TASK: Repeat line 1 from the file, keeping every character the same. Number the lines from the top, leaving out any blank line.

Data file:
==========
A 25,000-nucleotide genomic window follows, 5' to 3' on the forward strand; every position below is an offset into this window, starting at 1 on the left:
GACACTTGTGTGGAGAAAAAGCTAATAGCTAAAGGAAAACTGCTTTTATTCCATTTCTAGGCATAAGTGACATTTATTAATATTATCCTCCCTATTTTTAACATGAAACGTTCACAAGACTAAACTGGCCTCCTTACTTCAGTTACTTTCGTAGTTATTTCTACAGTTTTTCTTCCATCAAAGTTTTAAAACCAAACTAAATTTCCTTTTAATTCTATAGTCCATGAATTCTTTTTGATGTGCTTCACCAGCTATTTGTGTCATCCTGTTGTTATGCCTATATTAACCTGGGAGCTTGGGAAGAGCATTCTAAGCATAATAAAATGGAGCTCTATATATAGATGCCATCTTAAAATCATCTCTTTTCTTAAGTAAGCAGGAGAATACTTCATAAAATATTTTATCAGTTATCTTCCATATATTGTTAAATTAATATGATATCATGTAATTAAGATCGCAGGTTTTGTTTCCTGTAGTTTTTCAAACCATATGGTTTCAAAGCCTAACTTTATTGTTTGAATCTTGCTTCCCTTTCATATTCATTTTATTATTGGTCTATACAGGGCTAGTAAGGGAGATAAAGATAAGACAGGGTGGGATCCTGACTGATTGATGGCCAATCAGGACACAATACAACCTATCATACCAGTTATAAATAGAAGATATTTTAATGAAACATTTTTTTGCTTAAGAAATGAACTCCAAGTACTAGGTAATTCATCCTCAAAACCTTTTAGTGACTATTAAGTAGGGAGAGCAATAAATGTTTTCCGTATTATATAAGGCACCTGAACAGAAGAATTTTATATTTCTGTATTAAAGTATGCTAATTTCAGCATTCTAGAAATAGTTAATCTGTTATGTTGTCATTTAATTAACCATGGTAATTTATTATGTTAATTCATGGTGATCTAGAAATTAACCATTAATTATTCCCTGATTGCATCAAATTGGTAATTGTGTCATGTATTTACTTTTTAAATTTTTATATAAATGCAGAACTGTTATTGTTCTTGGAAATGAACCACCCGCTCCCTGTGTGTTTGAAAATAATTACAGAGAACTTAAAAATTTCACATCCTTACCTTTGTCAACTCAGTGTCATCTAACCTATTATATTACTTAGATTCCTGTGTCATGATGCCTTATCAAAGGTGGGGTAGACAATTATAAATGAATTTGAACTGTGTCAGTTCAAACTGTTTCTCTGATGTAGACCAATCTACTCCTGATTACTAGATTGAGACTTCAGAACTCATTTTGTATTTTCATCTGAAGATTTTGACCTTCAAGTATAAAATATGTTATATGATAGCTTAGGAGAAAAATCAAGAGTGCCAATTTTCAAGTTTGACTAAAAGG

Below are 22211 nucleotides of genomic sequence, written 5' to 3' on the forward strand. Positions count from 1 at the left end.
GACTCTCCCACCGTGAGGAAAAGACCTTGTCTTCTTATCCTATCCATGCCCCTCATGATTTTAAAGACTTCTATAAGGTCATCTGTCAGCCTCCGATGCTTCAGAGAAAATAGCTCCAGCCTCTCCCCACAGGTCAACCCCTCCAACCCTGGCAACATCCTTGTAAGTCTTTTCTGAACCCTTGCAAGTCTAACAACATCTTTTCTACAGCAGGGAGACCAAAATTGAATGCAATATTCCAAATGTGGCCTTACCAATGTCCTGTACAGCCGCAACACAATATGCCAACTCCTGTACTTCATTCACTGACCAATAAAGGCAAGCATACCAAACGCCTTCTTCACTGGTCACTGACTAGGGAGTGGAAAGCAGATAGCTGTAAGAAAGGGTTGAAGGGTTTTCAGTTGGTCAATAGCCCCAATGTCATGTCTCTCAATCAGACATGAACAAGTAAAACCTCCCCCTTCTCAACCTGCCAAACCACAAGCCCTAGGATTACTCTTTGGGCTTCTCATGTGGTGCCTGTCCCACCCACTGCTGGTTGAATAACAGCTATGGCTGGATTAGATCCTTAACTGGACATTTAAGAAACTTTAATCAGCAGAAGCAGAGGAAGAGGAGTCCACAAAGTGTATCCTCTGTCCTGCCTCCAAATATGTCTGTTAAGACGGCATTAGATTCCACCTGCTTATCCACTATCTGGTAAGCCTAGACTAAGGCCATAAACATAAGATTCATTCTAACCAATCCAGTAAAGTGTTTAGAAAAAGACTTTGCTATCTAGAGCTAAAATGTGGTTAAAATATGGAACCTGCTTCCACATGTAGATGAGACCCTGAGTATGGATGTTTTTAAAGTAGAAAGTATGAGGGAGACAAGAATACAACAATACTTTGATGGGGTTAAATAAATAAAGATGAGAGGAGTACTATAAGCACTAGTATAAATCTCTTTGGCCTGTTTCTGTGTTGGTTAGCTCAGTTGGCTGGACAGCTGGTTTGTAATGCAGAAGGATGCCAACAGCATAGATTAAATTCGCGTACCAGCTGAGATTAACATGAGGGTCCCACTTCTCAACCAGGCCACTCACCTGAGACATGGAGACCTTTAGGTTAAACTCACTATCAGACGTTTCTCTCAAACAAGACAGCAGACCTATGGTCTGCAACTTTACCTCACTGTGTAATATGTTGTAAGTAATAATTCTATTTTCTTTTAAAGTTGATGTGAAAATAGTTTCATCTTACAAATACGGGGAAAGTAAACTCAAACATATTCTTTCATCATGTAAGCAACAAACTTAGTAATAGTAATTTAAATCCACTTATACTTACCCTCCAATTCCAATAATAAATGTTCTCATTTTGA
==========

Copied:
A 25,000-nucleotide genomic window follows, 5' to 3' on the forward strand; every position below is an offset into this window, starting at 1 on the left: